Cell adhesion assays
Samples were separated using 4–12% SDS-PAGE (Invitrogen) and transferred to nitrocellulose membranes (Whatman GmbH, Germany). After blocking, membranes were incubated with primary antibodies followed by incubation with HRP-conjugated secondary antibodies (Invitrogen). After washings with TBS and 0.05% Tween 20, labeled bands were visualized with an ECL kit (Pierce). Band intensity was quantified by ImageJ (NIH).
Isolation of pre- and post-synaptic fractions
The method was adapted from Bouvier et al., 2008 with modification. The whole procedure was carried out at 0–4°C unless otherwise stated. Forebrains from four male adult C57Bl/6 mice were homogenized in ice-cold sucrose/HEPES buffer (0.32 M sucrose, 10 mM HEPES, pH 7.4) containing protease inhibitors and centrifuged at 1000 g for 10 min. The supernatant was centrifuged at 17,500 g for 30 min. The pellet (P1, crude synaptosome) was resuspended in sucrose/HEPES buffer and layered on top of a discontinuous sucrose gradient (2.6 M, 1.2 M, 0.8 M). After ultra-centrifugation at 110,000 g for 2 h, the fraction between the 0.8 M/1.2 M sucrose interfaces, which contains the purified synaptosomal fraction was collected, and treated with 50 mM CaCl2, 1% Triton X-100, 20 mM Tris, pH 6.0 for 30 min. After centrifugation at 40,000 g for 30 min, the supernatant (S2, external junction), which mainly contains plasma and vesicle constituents, was saved. The pellet, constituting the pre-synaptic active zone and PSD proteins, was resuspended in 1% Triton X-100, 20 mM Tris, pH 8.0 and incubated for 30 min. The increase of pH from 6 to 8 released pre-synaptic active zones (S3) from PSDs (P3). Proteins in S2 and S3 were precipitated with acetone at −20°C overnight and all pellets were solubilized in 5% SDS.
The protein concentrations of the fractions were determined by the BCA assay. 30 µg protein/sample was applied in duplicates to SDS-PAGE followed by western blotting.
Primary hippocampal neuron cultures
Primary cultures of hippocampal neurons were prepared from C57Bl/6 mouse fetuses at gestational day 18 as previously described (Nyman-Huttunen et al., 2006). Dissociated neurons were counted and seeded on poly-L-lysine coated cell culture surfaces at the concentrations of 6×104/well for 24-well plates and 106/well for 6-well plates. All hippocampal neurons were cultured in glial cell-conditioned Neurobasal medium (Invitrogen) containing 2% B27 and 1% L-glutamine. One third of the culture media were refreshed every 3–4 days.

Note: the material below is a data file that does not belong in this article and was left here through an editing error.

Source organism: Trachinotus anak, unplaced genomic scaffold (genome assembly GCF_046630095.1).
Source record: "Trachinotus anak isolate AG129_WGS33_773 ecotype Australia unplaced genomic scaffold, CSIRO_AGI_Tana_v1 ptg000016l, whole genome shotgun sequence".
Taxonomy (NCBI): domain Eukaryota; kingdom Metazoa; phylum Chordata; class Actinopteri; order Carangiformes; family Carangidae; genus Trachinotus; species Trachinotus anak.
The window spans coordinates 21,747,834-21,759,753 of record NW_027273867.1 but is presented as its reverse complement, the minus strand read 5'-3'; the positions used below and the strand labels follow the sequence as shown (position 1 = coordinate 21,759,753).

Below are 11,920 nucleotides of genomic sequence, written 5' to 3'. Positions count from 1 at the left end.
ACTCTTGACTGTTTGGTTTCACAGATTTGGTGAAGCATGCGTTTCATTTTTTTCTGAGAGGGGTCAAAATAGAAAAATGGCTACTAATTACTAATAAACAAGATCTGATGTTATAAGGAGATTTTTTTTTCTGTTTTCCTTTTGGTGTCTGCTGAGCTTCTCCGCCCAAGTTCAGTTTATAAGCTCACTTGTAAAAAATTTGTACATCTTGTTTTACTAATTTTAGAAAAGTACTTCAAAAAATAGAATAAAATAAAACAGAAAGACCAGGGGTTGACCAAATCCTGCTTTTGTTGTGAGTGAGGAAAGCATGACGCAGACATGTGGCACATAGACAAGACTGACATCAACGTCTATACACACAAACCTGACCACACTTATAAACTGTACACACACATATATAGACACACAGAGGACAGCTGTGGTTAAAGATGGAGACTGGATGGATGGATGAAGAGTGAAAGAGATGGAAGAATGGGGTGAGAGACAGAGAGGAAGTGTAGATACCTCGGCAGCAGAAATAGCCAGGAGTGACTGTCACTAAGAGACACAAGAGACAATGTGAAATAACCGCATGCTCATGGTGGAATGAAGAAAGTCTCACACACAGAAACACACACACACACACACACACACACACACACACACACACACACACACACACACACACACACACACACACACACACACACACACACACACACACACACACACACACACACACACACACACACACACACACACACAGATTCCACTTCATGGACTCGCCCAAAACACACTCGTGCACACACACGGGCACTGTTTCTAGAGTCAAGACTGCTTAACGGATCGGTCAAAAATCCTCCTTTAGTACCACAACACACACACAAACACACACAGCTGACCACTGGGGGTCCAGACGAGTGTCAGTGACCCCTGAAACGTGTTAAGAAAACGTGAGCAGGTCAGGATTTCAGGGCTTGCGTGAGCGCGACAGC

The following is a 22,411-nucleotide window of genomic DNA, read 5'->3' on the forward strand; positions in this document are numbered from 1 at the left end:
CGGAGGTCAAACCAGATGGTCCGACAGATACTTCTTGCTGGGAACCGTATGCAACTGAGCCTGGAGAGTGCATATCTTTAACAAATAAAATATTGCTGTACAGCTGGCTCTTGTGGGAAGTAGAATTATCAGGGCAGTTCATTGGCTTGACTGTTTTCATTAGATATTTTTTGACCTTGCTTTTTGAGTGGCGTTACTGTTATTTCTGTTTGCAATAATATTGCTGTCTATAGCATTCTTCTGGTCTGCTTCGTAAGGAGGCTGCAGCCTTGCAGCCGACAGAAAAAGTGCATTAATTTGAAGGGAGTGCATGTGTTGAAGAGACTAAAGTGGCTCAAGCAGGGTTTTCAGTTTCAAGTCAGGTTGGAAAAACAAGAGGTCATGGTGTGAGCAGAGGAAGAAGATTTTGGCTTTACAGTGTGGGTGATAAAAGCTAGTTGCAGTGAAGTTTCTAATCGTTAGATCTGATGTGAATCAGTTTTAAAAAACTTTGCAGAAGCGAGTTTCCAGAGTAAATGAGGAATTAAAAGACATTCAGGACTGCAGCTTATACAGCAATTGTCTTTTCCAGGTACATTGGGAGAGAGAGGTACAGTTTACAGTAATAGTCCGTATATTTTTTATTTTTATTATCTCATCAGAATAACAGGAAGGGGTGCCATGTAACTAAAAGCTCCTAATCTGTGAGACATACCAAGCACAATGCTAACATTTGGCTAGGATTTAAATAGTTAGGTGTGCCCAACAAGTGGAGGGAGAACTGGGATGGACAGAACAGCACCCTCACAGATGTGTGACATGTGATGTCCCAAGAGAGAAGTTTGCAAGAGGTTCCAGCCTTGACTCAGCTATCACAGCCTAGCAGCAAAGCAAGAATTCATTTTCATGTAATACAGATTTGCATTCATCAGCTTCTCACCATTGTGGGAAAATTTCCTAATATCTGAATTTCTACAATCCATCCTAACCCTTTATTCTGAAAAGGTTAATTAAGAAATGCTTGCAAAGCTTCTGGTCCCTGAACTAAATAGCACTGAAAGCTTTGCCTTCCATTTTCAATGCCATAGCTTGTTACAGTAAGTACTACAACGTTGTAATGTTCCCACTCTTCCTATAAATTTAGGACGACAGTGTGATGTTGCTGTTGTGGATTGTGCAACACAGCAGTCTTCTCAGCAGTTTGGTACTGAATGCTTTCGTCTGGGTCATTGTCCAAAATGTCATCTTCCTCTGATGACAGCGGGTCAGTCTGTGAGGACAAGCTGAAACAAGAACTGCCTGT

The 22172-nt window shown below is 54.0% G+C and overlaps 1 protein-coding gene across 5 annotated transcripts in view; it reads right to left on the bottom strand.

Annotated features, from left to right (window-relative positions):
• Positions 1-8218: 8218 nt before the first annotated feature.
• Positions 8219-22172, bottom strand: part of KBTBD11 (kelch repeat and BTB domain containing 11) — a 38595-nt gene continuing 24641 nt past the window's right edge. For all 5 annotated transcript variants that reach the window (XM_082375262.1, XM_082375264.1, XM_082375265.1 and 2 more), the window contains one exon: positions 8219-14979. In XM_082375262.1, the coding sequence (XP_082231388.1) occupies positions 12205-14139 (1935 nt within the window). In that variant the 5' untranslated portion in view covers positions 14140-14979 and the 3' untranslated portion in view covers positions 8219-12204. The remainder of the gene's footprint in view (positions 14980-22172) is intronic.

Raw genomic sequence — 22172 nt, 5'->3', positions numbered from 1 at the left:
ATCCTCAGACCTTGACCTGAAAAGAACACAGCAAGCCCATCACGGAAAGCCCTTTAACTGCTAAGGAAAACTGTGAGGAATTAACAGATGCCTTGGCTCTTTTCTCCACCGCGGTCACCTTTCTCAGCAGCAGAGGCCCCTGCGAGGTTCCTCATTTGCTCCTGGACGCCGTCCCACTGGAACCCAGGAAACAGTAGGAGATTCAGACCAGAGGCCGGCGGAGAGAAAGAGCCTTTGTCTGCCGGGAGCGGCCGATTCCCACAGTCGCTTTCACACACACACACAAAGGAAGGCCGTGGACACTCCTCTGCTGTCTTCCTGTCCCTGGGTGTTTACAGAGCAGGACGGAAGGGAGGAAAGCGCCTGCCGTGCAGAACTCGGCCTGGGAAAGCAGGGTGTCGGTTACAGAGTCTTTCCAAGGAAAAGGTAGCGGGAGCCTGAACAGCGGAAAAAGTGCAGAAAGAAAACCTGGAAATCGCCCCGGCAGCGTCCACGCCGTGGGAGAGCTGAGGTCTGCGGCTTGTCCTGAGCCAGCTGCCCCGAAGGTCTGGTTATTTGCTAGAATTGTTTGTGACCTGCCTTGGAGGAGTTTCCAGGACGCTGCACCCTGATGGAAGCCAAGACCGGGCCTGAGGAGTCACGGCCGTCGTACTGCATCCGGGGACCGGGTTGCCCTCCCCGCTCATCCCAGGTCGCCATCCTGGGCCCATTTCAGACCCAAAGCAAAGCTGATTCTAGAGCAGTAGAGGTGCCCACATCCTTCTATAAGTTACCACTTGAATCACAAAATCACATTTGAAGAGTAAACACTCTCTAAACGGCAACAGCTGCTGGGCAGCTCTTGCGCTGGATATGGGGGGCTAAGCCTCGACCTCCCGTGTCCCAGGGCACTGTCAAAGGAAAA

Hippocampal neurons were transfected with the pEGFP-N1 plasmid by Lipofectamine 2000 (Invitrogen) 24 h before fixation and cultured until 15–22 DIV. Neurons were fixed with 4% paraformaldehyde (PFA) in PBS and permeabilized with 0.2% saponin. After blocking with 5% BSA/saponin/PBS, the cells were incubated with primary antibodies for 2 h at RT or overnight at 4°C, followed by incubation with the secondary antibodies for 1 h at RT. For ICAM-5/β1 integrin co-staining (Fig. 6C), ICAM-5-cp pAb was labeled with Alexa488-conjugated rabbit IgG by Zenon antibody labeling kit (Invitrogen) before being mixed with β1 integrin pAb. Images were obtained with a confocal laser-scanning microscope under 63×magnification (TSC SP2 AOBS, HCX OIL APO 63×objective/1.4-0.6; Leica) using a charge-coupled device camera (Leica) and the LCSLite software.
Primary hippocampal neurons were cultured in 6-well plates at 106 cells/well. The β1 integrin adhesion blocking antibody Ha2/5 and activating antibody TS2/16, and ICAM-5 antibodies 179D and 179K, were added to the culture medium respectively at 20 µg/ml on 11 DIV. On 14 DIV, cell culture medium was replaced with 1 ml Hank's Buffered Salt Solution (HBSS) containing 1.8 mM CaCl2. After 16 h, 1-ml aliquots of the conditioned medium were concentrated 20-fold by vivaspin centrifugal concentrators (Sartorius Ltd), and the cells were stripped with Laemmli sample buffer. 10% (v/v) lysates and the culture media were applied to SDS-PAGE.
Bead recruitment assay
4.84 µm diameter polystyrene beads (Bangs Laboratories) were washed with PBS and mixed with ligand proteins at 40 µg/ml overnight at 4°C. The beads were then blocked with 0.1% BSA for 1 h at RT, washed three times with PBS and resuspended in Neurobasal medium. 1–1.5×105 beads/coverslip were added to neuron cultures on 12–13 DIV and incubated for 24 h before fixation.
Patch clamp recordings, data acquisition and analysis
mEPSCs were recorded from cultured mouse hippocampal neurons (15–18 DIV) in a whole-cell voltage-clamp configuration at RT. The composition of the extracellular solution was: 124 mM NaCl, 3 mM KCl, 2 mM CaCl2, 1.1 mM NaH2PO4, 1.3 mM MgSO4, 20 mM HEPES, and 10 mM D-glucose, pH 7.4. Neurons were in the extracellular solution maximally for 2 h. To eliminate synchronized action potential-induced spontaneous post-synaptic currents, all experiments were performed in the presence of 1 µM tetrodotoxin (TTX). mEPSCs of glutamatergic origin were isolated by extracellular application of 10 µM bicuculline methiodide. Miniature spontaneous events were completely and reversibly blocked by NBQX and AP5 (data not shown). Patch pipettes were fabricated from borosilicate glass (GC-150F; Harvard Apparatus); and their resistance, when filled with intracellular solution containing 18 mM KCl, 111 mM potassium gluconate, 0.5 mM CaCl2, 5 mM BAPTA, 2 mM Mg-ATP, 10 mM HEPES, 10 mM glucose, and 2 mM NaOH, at pH 7.3, ranged from 6 to 8 MΩ. Membrane potential was clamped at −60 mV. Only cells with access resistance that did not exceed 20 MΩ were accepted for analysis. Access- and cell membrane resistance were regularly monitored by 10-mV hyperpolarizing voltage pulses 100 ms long, and recordings were terminated if any of these resistances changed by 10% or more.